Intercultural Communication Is an Academic Field Term Paper

Pages: 12 (3461 words)  ·  Style: APA  ·  Bibliography Sources: 3  ·  File: .docx  ·  Topic: Communication

Intercultural Communication is an academic field of study which aims to look at how people from different cultures interact with each other. Various other fields also contribute to the body of knowledge of intercultural communication, namely Anthropology, psychology, communication and cultural studies. Culture can simply be considered as the basic values, attitudes and behaviors of a certain group of people most of the time. The basic process of communication is considered to be the process where a sender encodes a message, the message travels through the medium and the receiver decodes and interprets the message, and finally gives feedback. Communication is delivered after the application of many filters, e.g. status, age, subject, nature of relationship, level of interest, and so on.

A cultural filter is a penetrable cultural barrier. It is inevitable to encounter some level of cultural filters in intercultural exchanges. The major problem with cultural barriers is that in many cases, they are difficult, or even impossible to remove. But at the same time, it is possible to communicate across these filters, without removing the filter altogether. The filter is called penetrable because some information comes through the filter. It is important for the parties to gauge the characteristics of the filters in order to work with it. At this time, it is important to understand that, while overcoming cultural filters it is essential to understand that there is no such thing as a superior or an inferior culture, and the cultures have to be seen as being different, not as being better or worse.Download full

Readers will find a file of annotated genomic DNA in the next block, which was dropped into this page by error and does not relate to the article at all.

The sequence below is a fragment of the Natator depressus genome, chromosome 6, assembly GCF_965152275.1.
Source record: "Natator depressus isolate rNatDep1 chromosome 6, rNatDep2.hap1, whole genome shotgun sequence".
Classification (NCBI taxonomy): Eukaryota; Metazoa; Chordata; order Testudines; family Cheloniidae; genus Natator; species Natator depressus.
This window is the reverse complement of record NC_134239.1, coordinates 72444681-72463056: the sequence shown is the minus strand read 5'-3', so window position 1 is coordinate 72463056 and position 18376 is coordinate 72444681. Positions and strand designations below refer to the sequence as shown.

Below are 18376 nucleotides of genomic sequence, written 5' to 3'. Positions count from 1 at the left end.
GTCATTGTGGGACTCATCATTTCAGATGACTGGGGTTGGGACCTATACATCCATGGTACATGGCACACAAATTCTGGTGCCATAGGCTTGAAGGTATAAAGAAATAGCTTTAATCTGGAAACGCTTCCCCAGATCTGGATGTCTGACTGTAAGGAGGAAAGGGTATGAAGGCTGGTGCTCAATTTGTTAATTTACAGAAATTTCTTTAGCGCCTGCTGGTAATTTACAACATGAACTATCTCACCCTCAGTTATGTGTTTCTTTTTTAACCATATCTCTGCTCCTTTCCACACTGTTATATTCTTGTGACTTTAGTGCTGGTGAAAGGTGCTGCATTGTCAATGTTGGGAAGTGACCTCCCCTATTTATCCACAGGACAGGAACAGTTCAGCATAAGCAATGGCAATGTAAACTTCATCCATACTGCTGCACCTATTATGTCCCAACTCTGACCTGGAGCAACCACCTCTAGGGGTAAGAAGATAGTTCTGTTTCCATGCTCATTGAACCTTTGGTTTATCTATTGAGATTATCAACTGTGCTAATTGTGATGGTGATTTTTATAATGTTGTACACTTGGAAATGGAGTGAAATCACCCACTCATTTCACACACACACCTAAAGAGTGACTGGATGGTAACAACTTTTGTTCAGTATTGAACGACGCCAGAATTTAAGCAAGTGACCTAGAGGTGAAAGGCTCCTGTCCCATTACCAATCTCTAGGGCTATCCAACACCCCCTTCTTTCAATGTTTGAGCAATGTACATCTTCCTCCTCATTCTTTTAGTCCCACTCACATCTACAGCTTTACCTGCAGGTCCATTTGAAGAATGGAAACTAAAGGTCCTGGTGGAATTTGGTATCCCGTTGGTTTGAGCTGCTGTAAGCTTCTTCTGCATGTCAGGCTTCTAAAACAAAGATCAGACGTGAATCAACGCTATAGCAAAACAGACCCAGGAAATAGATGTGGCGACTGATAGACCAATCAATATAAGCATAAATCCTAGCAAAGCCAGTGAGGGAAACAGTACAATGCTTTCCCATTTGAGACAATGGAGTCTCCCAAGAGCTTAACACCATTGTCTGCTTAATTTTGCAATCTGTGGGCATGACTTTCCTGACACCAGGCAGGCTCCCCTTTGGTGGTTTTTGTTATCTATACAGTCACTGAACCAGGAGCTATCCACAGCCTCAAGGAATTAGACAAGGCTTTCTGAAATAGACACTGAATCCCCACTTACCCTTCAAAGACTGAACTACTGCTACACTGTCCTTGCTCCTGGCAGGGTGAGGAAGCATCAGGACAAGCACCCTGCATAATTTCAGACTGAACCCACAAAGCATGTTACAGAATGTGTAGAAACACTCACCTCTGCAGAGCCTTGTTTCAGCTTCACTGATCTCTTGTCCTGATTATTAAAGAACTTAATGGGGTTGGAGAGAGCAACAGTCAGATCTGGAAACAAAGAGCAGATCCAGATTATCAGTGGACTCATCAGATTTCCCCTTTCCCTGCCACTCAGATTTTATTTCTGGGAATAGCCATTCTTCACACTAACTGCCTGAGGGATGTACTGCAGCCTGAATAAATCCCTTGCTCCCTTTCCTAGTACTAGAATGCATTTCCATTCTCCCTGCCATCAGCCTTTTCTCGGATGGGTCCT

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There are various examples of cultural filters in the corporate environment and beyond. Attitudes to the labor market form an important cultural filter. Some cultures prefer lower pyramids of management, where the employees are prepared to take more responsibility for their own work, and management is considered to be a facilitating, rather than imposing presence. In other cultures, relatively higher pyramids of management are acceptable, thus resulting in the employee giving less importance to self-responsibility. Taking the example of employee training, it would be essential for the trainer to be aware of the cultural leanings of the groups in question in order for the training to achieve its objectives. The trainer can elicit reactions such as unwillingness or disinterest if his training methods assume a personal responsibility towards the learning process, whereas the employee is used to being "managed." This confrontation can be avoided through better cultural understanding.

In any intercultural interaction, communication forms the core of the whole exercise. Freltoft and Kay (1996) opine that a lack of a common working language (or limited common language) can act as a cultural filter as well.1 if not treated carefully, this filter can cause minor misunderstandings, which can lead to discomfort or even irritation. Examples of these misunderstandings exist even at the highest level. Take the example of UN during the Cold War. The declaration by Soviet party secretary Khrushchev, that "our system will survive yours" was translated by the interpreter as "our system will obliterate yours." The resulting misunderstanding can only be too obvious.